>> REPORTS 1,500 BAATHISTS KILLED IN SOUTH Assassinating former members of Saddam Hussein's Baath Party is going on unabated particularly in southern Iraq, according to an independent group monitoring human rights in Iraq. "The number of Baathists killed since the start of 2006 has reached 1,556 people and none of the cases has been investigated," the group, Freedom Monitoring Commission, said in a statement faxed to Azzaman. It said the killings took place in southern Iraq, and particularly in the cities of Nasiriya, Diwaniya, Amara, Basra, Samawa, Kut, Hilla, Karbala, Najafa and Hindiya. There were more than one million full-fledged members of the Baath party and millions supporters. read in full... JUBA THE BAGHDAD SNIPER ECLIPSES SADDAM'S CALL FOR RECONCILIATION A chastened Saddam Hussein pleaded yesterday for reconciliation in Iraq as he appeared in court two days after he was sentenced to death for crimes against humanity. Saddam, recalling that both Jesus and the Prophet Muhammad had forgiven their foes, said: "I call on Iraqis, Arabs and Kurds to forgive, reconcile and shake hands." But his words are unlikely to impress rebel groups who, more confident than ever, have released a slew of videos touting a sniper named Juba, celebrating his murders of US soldiers and boasting of the production of a new surface-to-surface missile. (...) In a 28-minute video, the Islamic Army in Iraq, made up mainly of veterans from Saddam's security apparatus, celebrated the exploits of "Juba the Baghdad sniper". Juba, whose name is taken from an African death dance, is shown marking off his kills on a wall before he lays down his sniper rifle. He then writes an ode to Allah (God) and calls on Iraqis to fight the crusaders and Jews. Between interviews with a man, whose face is wrapped in a checkered keffiyeh, identified as the commander of the group's sniper brigade, the footage shows about two dozen US soldiers being picked off by a sniper. In each incident, the soldier is marked by a red scope. Then the viewer hears a shell burst, sees a bit of smoke and the spray of blood. The soldier falls, people run in panic and the words flash in red and yellow "Juba the Baghdad sniper." The video then cuts back to the commander. With a sniper rifle propped behind him, he brags that the rebels weren't great fighters but they became skilled over time. "Day by day, the Mujahidin started to gain experience from the battles." He claims that his group has trained an elite brigade of snipers and perfected techniques to strike US forces. His sharpshooters learned their trade from a book, called The Ultimate Sniper by a retired US Marine sniper, named Major John Plaster. "The idea of filming the operations is very important because the scenes that show the falling soldiers when hit have more impact on the enemy than any other weapon." (…) One resident [of western Baghdad's Sunni neighbourhood, Amariyah], who watched it said: "I'm really proud of it. It's a well-made movie. It is a perfect work. This is the best way to get the Americans out." read in full... >> COMMENTARY AND ANALYSIS Patrick Cockburn: THERE SHOULD BE NO DOUBT ABOUT THE EXTENT OF THE US FAILURE IN IRAQ The following is an excerpt from Patrick Cockburn's new book, The Occupation: War and Resistance in Iraq (Verso, 2006). The US failure in Iraq has been even more damaging than Vietnam because the opponent was punier and the original ambitions were greater. The belief that the US could act alone, almost without allies, was quickly shown to be wholly false. By the summer of 2004 the US military had only islands of control. The failure was all the worse because it was self-inflicted, like the British invasion of Egypt to overthrow Nasser in 1956. But by the time of the Suez crisis the British empire was already on its deathbed. The disaster only represented a final nail in its coffin. Perhaps the better analogy is the Boer War, at the height of the British imperial power, when the inability of its forces to defeat a few thousand Boer farmers damagingly exposed both Britain's real lack of military strength and its diplomatic isolation. (...) There should be no doubt about the extent of the US failure. General William Odom, the former head of the National Security Agency, the largest US intelligence agency, called it "the greatest strategic disaster in American history." (...) It was the overwhelming unpopularity of the occupation among the five million Sunni Arabs in Iraq which led to the speedy start of guerilla warfare. The Shia leaders were also hostile to the occupation but were not going to oppose it in arms if they could take power through the elections. But neither Sunni nor Shia were ever going to provide reliable allies for the US. All of this became evident during the first year of the war. (...) It was not only the poor -- the vast majority of Iraqis -- who were alienated. One friend, a highly educated businessman, described listening to a US officer solemnly lecturing half a dozen Iraqis with PhDs and the command of several languages on the future of their country. One place where the US might have hoped for a sympathetic hearing was among the brokers on the Baghdad stock exchange. But in 2003 control of the exchange was given to a 24-year-old American whose main credential for the job was his family's contributions to the Republican Party. He allegedly failed to renew the lease on a building housing the exchange, which consequently stayed shut for a year. After six months the brokers' frustrated fury at the US occupation made them sound more like Islamic militants from Fallujah than the highly conservative businessmen they were. read in full... Bill Maher: ROASTING New Rule: Now that we've sent "stay the course" down the memory hole, where Big Brother erases things, we've also got to retire: "The world is safer with Saddam Hussein out of power." "Don't you want America to win?" and "Wouldn't you torture someone if they knew where to find an atomic time bomb?" One: The world isn't safer with Saddam out of power. The only people who are safer are the dead. A number which has, admittedly, increased. Saddam didn't have weapons, that he wouldn't give to Al-Qaeda, whose guts he hated. He might have changed his mind, built weapons he didn't have, and given them to people he hated, but then, so could Dairy Queen. Two: Don't I want America to win? Are we talking about a war between Sunnis and Shiites, or the Winter Olympics? I thought we wanted democracy to win. 103 Americans died in Iraq last month. Was that winning? Would 1000 be a blow out? Also, didn't we already win? I remember reading about it on an aircraft carrier. Three: The atomic time bomb that justifies torture. The Constitution specifically says you can't torture people, and we can assume they meant: Even if you really, really want to. Because you wouldn't make a rule against something people didn't want to do. The Eighth Amendment protects terrorists. The same way the First Amendment protects Dixie Chicks. The Framers thought protecting people from the government was more important than anything - even than protecting them from a mythical bomb. You can disagree, but that's not what our Constitution says. Beyond the fact that it's, like, "illegal," the next problem with the pro-torture argument is that no one - in human history -- has ever been seconds away from defusing an atomic time bomb. You're not thinking of life on earth. You're thinking of "Goldfinger." You can't make a reasoned argument against a law based on the most outlandish possible hypothetical counter-example you just pulled out of your ass. This is called the Fallacy of Accident. A twist on the old dicto simpliciter ad dictum secundum quid. Like I have to tell you. link The Left Coaster: MCGOVERN AND POLK IRAQI WITHDRAWAL PLAN George McGovern and James R. Polk have the cover story in the latest Harper's (not yet available online), outlining their plan for total immediate withdrawal from Iraq [A Blueprint For Leaving Iraq Now], with no US forces in the country by December 31, 2007. Greatly simplified the plan has these major elements: . Acceptance of loss and total knowledge that US presence in Iraq harms and puts US interests under serious regression. . Creation of a middle-eastern/Muslim multinational force to provide security upon leaving. . Abandonment of all US equipment in the theatre upon leaving. . Widespread reparation and damage awards to Iraqis. . All multinational oil contracts be declared null and void, Iraqi oil reserves completely and formally handed over to the Iraqi government. Cursory analysis of the plan reveals the following weaknesses: . No political strategy/messaging for the opposition party taking responsibility for leaving as being labeled as cowards, yellow runners, appeasers, and losers. . No media strategy to nullify the widespread propaganda segments of the US journalism corps. . Under-appreciation of the task of explaining failure and abandonment of equipment to the American people. . Total omission of Kurd, Sunni, and Shia ethnic, religious, cultural and geographical elements that make Iraqi cohesion extremely unlikely. McGovern and Polk blithely assume Iraq will remain viably whole upon leaving, while that is an extremely unlikely scenario with extreme repercussions. . Total omission for US political responsibility and possible prosecution of war crimes. read in full... A Tiny Revolution: TIME TO PROVE DICK CHENEY RIGHT FOR THE FIRST TIME IN HIS ENTIRE LIFE Rumsfeld out. Let's now remember this section from Bob Woodward's book State of Denial:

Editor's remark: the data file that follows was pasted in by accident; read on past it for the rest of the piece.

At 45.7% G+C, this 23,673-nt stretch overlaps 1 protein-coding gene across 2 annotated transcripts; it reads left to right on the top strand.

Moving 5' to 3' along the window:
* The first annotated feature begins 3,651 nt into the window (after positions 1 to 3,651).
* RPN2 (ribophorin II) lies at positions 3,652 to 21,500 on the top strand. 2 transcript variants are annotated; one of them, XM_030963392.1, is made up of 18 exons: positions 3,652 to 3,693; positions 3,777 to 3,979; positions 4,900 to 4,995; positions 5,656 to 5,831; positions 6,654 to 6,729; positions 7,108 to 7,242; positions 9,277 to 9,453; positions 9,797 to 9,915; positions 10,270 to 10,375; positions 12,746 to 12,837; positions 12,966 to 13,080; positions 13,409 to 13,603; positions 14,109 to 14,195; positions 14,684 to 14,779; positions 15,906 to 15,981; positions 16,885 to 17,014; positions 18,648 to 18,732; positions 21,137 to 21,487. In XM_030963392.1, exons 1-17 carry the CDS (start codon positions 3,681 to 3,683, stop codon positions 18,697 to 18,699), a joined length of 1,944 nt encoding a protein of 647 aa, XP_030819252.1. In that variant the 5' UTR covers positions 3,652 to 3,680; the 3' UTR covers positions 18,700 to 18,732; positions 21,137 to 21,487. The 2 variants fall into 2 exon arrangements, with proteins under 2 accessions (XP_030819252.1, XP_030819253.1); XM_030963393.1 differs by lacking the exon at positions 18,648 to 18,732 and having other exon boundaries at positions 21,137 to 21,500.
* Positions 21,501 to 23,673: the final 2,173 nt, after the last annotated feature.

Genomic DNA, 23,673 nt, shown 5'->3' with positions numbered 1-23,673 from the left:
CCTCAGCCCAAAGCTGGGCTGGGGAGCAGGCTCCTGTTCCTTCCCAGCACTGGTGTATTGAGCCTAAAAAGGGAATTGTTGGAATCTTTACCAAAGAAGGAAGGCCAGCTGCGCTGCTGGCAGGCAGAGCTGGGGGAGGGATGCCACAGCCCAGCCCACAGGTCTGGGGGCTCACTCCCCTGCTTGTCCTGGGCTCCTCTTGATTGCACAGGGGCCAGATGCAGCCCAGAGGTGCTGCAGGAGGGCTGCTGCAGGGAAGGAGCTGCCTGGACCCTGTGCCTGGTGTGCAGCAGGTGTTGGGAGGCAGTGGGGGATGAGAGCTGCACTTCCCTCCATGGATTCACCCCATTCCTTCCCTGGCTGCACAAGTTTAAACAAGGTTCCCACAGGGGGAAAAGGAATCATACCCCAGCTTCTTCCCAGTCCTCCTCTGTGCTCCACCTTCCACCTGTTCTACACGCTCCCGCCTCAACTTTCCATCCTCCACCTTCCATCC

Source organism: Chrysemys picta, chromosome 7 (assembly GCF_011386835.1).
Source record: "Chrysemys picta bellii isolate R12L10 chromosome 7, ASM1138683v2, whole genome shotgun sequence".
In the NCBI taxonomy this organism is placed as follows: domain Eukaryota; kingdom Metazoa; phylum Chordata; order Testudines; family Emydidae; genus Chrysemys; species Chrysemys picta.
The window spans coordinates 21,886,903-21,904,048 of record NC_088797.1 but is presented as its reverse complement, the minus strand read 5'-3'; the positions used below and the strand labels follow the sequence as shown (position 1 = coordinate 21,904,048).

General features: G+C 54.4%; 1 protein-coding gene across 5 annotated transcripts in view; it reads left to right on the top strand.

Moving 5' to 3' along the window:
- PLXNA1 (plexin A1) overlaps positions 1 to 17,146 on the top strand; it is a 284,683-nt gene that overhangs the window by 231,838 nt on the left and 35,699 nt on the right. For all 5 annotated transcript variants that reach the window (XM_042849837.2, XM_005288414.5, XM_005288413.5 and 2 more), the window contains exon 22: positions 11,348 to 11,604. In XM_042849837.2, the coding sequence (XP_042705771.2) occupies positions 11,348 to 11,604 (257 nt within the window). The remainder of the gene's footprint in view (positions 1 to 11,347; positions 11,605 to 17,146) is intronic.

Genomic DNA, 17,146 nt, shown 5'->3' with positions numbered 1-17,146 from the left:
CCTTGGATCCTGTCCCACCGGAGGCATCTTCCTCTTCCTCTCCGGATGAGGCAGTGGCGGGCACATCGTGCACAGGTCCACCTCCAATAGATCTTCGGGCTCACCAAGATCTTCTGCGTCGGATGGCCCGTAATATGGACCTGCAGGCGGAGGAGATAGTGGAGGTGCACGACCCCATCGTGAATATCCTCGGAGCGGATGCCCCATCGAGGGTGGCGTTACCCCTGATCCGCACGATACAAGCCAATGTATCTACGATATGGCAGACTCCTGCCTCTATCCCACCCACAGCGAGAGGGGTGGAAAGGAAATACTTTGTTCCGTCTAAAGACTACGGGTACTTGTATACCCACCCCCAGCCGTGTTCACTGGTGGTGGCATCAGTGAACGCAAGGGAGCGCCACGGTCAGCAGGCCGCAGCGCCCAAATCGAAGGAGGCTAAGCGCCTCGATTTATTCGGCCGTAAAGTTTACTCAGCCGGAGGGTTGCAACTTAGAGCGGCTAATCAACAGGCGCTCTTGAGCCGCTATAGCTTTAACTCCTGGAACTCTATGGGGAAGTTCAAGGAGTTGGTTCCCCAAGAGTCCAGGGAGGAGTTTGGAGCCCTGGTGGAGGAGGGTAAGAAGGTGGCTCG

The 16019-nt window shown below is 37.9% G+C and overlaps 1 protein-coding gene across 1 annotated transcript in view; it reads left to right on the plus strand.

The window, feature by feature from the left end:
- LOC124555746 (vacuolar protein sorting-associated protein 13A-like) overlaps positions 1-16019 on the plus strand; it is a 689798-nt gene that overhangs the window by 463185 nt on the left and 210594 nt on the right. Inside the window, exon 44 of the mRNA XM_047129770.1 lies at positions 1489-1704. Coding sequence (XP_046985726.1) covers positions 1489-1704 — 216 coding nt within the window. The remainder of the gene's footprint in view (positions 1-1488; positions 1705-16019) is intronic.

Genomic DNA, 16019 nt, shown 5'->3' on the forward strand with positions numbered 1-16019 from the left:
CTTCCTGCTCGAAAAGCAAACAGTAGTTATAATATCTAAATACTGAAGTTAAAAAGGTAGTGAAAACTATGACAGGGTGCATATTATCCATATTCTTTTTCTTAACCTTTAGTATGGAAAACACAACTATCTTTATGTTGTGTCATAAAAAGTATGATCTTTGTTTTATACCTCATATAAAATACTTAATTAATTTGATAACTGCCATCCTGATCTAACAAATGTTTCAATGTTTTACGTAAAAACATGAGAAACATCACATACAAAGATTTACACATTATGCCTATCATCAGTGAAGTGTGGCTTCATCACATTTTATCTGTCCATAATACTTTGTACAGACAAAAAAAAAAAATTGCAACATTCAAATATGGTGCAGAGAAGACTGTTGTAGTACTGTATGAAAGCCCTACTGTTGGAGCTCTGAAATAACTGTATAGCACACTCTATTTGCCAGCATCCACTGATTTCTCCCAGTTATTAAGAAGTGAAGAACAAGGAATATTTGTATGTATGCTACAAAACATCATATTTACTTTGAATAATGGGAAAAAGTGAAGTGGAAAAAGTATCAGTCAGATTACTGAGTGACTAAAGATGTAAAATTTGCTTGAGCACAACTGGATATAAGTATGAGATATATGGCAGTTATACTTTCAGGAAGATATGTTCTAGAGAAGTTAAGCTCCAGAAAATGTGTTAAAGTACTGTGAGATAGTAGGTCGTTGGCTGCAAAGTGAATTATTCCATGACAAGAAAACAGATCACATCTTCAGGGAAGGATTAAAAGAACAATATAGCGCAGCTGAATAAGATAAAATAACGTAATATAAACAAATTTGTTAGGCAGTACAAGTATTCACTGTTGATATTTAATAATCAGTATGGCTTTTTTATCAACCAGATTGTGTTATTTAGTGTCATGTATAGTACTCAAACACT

[Andrew] Card kept pushing, at one point raising the possibility of change at the Pentagon with Vice President Cheney. No, Cheney said, he was predisposed to recommend that the president keep Rumsfeld right where he was. Card was not surprised. In private conversations with Bush, Cheney said Rumsfeld's departure, no matter how it might be spun, would be seen only as an expression of doubt and hesitation on the war. It would give the war critics great heart and momentum, he confided to an aide, and soon they would be after him and then the president. He virtually insisted that Rumsfeld stay.